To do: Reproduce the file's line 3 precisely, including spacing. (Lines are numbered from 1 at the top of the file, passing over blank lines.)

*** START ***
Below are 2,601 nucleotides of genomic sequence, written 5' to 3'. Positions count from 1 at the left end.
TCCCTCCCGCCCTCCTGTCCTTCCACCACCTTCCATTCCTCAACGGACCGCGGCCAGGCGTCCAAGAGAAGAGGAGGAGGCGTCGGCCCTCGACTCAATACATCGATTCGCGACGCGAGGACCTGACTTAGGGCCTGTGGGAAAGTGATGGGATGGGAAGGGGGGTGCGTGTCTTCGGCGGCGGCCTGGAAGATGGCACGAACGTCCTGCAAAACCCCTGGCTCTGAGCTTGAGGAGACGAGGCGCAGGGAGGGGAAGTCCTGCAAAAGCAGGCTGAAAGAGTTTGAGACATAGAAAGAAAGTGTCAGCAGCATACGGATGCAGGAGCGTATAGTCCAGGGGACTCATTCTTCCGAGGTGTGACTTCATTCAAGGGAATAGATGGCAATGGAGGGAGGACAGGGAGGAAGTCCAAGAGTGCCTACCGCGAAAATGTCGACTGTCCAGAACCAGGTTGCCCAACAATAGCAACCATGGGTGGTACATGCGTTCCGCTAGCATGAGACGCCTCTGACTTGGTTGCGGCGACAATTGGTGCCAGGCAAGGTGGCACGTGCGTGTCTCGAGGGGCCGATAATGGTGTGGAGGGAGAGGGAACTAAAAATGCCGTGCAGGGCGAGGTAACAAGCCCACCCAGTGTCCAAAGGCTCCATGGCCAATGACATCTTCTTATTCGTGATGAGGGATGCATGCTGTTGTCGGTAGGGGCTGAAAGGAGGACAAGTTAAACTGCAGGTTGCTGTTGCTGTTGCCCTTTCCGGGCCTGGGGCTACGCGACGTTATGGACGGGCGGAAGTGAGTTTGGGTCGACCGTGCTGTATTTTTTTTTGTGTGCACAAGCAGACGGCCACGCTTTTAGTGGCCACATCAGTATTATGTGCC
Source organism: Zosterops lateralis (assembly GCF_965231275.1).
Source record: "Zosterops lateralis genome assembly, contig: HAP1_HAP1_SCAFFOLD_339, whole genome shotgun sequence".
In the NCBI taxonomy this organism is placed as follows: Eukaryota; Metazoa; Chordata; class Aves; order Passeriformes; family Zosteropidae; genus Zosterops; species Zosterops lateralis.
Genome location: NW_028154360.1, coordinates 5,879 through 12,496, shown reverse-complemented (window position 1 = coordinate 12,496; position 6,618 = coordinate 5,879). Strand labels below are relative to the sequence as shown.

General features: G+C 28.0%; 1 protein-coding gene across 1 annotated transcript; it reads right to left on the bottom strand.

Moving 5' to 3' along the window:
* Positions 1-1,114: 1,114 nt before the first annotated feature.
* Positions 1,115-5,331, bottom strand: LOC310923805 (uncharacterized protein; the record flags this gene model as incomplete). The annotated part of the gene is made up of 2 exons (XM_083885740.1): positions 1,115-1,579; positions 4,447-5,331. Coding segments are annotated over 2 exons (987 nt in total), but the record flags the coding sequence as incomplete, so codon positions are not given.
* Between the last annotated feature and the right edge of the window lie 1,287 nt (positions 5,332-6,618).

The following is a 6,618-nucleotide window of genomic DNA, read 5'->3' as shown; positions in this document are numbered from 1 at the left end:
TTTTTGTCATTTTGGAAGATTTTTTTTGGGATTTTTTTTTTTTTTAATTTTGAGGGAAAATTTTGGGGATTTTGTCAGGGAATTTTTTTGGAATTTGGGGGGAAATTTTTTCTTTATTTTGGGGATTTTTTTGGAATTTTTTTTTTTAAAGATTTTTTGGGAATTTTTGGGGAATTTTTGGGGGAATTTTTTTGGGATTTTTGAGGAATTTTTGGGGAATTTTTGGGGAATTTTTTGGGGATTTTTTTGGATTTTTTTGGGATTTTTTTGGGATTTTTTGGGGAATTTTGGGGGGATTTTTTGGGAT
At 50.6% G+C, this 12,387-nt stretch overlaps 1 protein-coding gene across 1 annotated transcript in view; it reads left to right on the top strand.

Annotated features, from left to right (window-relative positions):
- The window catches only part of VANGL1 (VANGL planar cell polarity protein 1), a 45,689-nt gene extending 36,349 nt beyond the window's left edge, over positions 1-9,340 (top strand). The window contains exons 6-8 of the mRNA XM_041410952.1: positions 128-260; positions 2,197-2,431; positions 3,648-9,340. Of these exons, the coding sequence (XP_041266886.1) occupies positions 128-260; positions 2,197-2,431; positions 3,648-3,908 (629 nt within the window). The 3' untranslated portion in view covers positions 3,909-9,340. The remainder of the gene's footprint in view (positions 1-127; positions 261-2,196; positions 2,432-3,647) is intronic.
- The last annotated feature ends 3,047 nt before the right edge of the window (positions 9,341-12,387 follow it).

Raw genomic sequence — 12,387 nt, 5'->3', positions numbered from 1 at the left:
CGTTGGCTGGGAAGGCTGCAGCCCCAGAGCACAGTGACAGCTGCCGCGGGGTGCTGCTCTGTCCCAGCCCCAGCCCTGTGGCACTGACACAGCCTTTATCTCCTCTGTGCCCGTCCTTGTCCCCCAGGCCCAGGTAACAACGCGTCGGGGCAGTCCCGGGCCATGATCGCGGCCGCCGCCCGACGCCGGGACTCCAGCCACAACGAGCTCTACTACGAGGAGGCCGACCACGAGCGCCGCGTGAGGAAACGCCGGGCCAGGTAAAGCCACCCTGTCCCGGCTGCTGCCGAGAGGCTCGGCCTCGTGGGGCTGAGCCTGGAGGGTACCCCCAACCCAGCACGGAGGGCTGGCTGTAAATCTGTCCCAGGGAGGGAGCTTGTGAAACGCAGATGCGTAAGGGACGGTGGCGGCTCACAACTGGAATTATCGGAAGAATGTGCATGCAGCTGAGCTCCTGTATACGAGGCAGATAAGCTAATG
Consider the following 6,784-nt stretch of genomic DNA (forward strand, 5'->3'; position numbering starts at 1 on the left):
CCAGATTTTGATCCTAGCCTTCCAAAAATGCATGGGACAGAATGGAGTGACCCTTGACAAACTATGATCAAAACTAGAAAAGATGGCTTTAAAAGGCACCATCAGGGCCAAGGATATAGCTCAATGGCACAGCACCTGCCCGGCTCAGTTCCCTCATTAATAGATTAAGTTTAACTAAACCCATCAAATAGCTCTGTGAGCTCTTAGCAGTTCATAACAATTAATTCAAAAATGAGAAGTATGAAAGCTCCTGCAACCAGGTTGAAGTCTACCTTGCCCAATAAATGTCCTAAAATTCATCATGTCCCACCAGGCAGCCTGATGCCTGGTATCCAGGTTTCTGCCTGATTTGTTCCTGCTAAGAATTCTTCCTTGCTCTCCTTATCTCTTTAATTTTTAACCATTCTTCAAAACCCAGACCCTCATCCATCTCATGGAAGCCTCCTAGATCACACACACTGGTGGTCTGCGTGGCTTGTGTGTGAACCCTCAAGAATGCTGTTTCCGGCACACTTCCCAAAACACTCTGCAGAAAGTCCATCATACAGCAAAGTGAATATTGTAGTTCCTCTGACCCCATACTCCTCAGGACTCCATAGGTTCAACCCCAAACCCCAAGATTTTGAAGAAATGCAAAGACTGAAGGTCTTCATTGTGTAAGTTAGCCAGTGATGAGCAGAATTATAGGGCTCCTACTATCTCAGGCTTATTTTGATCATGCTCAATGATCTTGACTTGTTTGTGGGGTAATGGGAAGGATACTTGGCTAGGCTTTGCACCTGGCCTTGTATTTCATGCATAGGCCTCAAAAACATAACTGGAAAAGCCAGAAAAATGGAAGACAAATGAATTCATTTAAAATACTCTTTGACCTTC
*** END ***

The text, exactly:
Source organism: Zosterops lateralis (assembly GCF_965231275.1).